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-   -   Is my E6400 @3.1Ghz Holding my Gaming Back?! (http://www.hardwarecanucks.com/forum/video-cards/6402-my-e6400-3-1ghz-holding-my-gaming-back.html)

bushwickbill April 29, 2008 07:35 PM

Is my E6400 @3.1Ghz Holding my Gaming Back?!
I bought this C2D E6400 Last January And I have been slowly adding Better things here and there. But When I first go above 3Ghz on my CPU I remember people saying I wouldn't see much more benefit trying to Overclock any higher??
Now this is a Quote from a review from OCC Website discussing a GTX"

The 9800GTX did the best here, but it is very evident that the CPU is holding this card back."

And they had a Quad Q6600 At 266*9!!
Here is the Article
If I were to try and Through a E8400 OR a Cheap Quad that will fit my ASUS P5B Vanilla, How much Gaming Performance will I really see?!?
Just wondering is it really worth it to purchase a new CPU or just hold out till my next MOBO and CPU and Case next Yearhttp://www.overclock.net/images/smilies/confused.gif
If I will only see only 10-15FPS increase then INMO it is not worth the hassle. I hardly do anything else besides Surfing and playing Games Now, So is it worth it guys or is there another upgrade that would serve me well??
Thanx as always for your Advicehttp://www.overclock.net/images/smilies/biggrin.gif

3.0charlie April 29, 2008 07:47 PM

Increase in FPS with an E6400 CPU change? Highly unlikely. Another upgrade to serve you well? How about another graphics card? You may be asking too much of that GTS 320Mb. What about a 8800GT, or the newer 8800GTS 512Mb? They are both very capable cards.

MpG April 29, 2008 08:55 PM

That quote is from the 3DMark06 benchmark page, and it's a valid comment because at stock settings (low res, no filters), that benchmark gets a high percentage of its score from the CPU. The fact is, the vast majority of games out there aren't nearly as dependent on the CPU, especially once you've got it clocking past 3.0 GHz, and there are VERY few games out yet that can legitimately use four cores.

In my own experience, the only game I've ever seen that actually suffered from having a CPU with only 2 cores was Supreme Commander, and even that was only on larger maps, against 5+ computer opponents, with each one having hundreds of units in operation at one time. There are a couple other games out there that can use four cores, but it's low usage, and dual-cores are still more than adequate unless you've got a serious multi-GPU setup.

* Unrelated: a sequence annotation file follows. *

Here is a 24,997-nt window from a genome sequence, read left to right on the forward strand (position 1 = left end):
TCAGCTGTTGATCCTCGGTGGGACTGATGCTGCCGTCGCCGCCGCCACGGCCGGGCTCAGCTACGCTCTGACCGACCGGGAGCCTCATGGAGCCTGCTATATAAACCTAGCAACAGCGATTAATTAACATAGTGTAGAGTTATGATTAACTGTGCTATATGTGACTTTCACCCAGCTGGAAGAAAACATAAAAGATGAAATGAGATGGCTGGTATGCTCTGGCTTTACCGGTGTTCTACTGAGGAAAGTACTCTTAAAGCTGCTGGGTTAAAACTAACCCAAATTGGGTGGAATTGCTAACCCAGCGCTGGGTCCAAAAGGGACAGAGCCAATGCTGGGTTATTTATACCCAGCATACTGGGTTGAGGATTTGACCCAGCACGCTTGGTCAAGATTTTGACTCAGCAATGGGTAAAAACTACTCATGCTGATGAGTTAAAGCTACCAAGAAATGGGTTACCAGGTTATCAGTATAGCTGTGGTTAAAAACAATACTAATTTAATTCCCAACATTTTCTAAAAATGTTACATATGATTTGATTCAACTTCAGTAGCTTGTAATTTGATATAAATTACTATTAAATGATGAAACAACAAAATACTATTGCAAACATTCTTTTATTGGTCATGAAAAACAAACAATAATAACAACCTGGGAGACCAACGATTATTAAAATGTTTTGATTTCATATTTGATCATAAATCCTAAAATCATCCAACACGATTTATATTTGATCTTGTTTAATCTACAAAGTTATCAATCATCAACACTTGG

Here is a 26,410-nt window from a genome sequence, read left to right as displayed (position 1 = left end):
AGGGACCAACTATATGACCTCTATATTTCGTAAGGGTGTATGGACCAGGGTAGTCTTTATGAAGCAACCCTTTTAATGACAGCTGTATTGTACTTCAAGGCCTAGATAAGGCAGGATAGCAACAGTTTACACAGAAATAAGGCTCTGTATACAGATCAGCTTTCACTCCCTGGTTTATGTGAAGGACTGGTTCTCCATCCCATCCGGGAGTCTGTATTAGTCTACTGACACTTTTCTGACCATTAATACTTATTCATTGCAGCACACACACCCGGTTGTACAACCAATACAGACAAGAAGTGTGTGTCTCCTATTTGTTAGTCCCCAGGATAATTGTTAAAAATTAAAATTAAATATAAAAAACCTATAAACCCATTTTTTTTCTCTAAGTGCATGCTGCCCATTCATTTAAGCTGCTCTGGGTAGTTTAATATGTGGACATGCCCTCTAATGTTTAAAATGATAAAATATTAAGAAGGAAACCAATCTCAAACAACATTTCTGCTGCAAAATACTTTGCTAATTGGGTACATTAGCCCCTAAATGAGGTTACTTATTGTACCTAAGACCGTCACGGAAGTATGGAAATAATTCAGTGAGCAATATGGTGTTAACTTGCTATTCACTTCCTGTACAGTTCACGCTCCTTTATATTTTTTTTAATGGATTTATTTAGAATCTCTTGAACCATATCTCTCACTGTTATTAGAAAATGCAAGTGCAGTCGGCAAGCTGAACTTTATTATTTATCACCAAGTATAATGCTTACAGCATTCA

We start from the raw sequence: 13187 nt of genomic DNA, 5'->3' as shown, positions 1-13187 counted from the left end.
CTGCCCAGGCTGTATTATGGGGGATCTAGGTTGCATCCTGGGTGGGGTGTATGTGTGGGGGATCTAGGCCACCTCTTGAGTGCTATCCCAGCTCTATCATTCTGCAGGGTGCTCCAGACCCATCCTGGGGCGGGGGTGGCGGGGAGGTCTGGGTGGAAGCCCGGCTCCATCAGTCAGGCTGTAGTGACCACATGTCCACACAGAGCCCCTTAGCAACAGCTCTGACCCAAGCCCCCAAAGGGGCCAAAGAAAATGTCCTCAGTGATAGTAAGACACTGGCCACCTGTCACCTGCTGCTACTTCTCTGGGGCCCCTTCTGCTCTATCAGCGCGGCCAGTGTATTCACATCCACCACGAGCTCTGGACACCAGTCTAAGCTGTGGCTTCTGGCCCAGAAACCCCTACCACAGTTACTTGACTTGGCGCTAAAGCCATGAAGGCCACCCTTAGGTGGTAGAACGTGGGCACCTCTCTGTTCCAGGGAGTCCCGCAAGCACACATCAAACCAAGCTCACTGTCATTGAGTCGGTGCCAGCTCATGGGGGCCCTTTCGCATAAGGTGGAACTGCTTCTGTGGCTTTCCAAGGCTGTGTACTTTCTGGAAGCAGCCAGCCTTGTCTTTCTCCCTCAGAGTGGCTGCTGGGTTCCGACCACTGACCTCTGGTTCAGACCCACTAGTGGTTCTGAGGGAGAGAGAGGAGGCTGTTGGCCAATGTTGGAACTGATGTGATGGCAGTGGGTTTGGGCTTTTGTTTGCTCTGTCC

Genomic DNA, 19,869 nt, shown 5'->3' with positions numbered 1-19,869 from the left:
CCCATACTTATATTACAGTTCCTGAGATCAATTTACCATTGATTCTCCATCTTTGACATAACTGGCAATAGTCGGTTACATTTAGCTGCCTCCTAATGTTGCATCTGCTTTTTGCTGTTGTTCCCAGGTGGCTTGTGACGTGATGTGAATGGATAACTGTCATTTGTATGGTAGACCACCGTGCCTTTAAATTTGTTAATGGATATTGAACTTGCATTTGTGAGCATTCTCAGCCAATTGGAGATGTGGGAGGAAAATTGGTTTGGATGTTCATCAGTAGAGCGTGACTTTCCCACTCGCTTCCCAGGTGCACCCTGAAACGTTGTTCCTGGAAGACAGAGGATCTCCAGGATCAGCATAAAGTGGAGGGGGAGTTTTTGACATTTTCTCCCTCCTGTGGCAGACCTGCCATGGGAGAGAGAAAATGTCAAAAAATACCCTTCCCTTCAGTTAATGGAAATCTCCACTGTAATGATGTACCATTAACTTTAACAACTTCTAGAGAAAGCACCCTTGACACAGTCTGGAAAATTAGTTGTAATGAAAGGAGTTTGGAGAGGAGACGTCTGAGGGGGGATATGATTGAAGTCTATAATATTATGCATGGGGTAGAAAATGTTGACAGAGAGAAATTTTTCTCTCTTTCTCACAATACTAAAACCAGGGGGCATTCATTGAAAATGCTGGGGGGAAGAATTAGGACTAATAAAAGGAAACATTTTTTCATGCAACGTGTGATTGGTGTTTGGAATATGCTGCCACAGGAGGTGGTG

So yeah... I'll second what Charlie said about the video card. With many recent games, especially at higher resolutions (especially if you've got a 24" monitor), 320MB of video memory just doesn't quite cut it anymore. Aside from being overall faster, the newer cards' 512MB of RAM is significant improvement as well.

Having said all that... feel free to clock that CPU higher anyway.:biggrin:

bushwickbill April 30, 2008 12:12 AM

Forgot to change my Sig, I got my 9800GTX two days ago. So basically hang on to my C2D for now? That is good news, Now I can save up more $$$ for my 'New' Rig next year!!
thanx guys

MpG April 30, 2008 02:06 AM

Heh, that's a whole different situation. I love getting new parts as much as the next person, but your rig is pretty solid at the moment. Save your cash, there's some halfway credible rumors hinting that there's some nice stuff coming out this summer in the videocard department. Might even fall within EVGA's step-up program if you're really lucky (just remember to register the card).

If you're determined to do something now, refine what you already have. Run a slew of game benchmarks as-is, pull another couple hundred MHz out of that CPU, and see how much improvement you get (or don't). Grab an aftermarket cooler on that 9800GTX and see if you're can't clock it a little higher.

tom.mullie April 30, 2008 09:26 AM

Your CPU shouldn't be holding you back at all. From what I've seen, its the clock speeds more than the # of cores that matter. So your 3.1GHz should be ample right now. If you have your heart set on a new CPU, the e8400 or e8500 seem to be the best gaming CPUs right now (excluding the qx9650 or 9770, which are absurd).

bushwickbill May 4, 2008 04:26 PM

Well at 3.1Ghz under Orthos load my temps are in the 55's. V.Core is at 1.325 in BIOS, CPU-Z shows 1.264 V.core.
I know I can get to 3.2Ghz, Haven't ventured beyond that as I had to bump the V.core up to 1.435 to get 3.2Ghz to run stable. Temps got into the 58-59's under Load. I am worried about setting the V.core to 1.5 in the BIOS, If it is too high what happens? Will it boot into windows but just have very high temps!?
I wouldn't mind seeing 3.4Ghz stable:) People were telling me to keep the temps below 60C if possible.
Thanx again for the help guys

MpG May 4, 2008 07:23 PM

Personally, I use 65 degrees and 1.45 Vcore as my cutoff points for the 65nm processors (like yours), and there are those who don't feel any problem with going to 70 degrees and 1.5 Vcore.

It's always easier to get into windows than it is to actually stay there and do stuff (w/o it crashing). If you set your Vcore too high, you'll first get excessive temperatures, and as you keep setting it higher and higher, you'll eventually manage to damage the processor. The point at which this actually happens isn't particularly well-defined, unfortunately.

Personally, the best I can offer is that I have yet to hear of even ONE case where someone actually ruined a recent processor chip with less than 1.5 Vcore (for other reasons, sure, but not from Vcore) and that the chips are HARD to kill. On air-cooling, you'll exceed 65 degrees at full-load long before your Vcore reaches dangerous levels.

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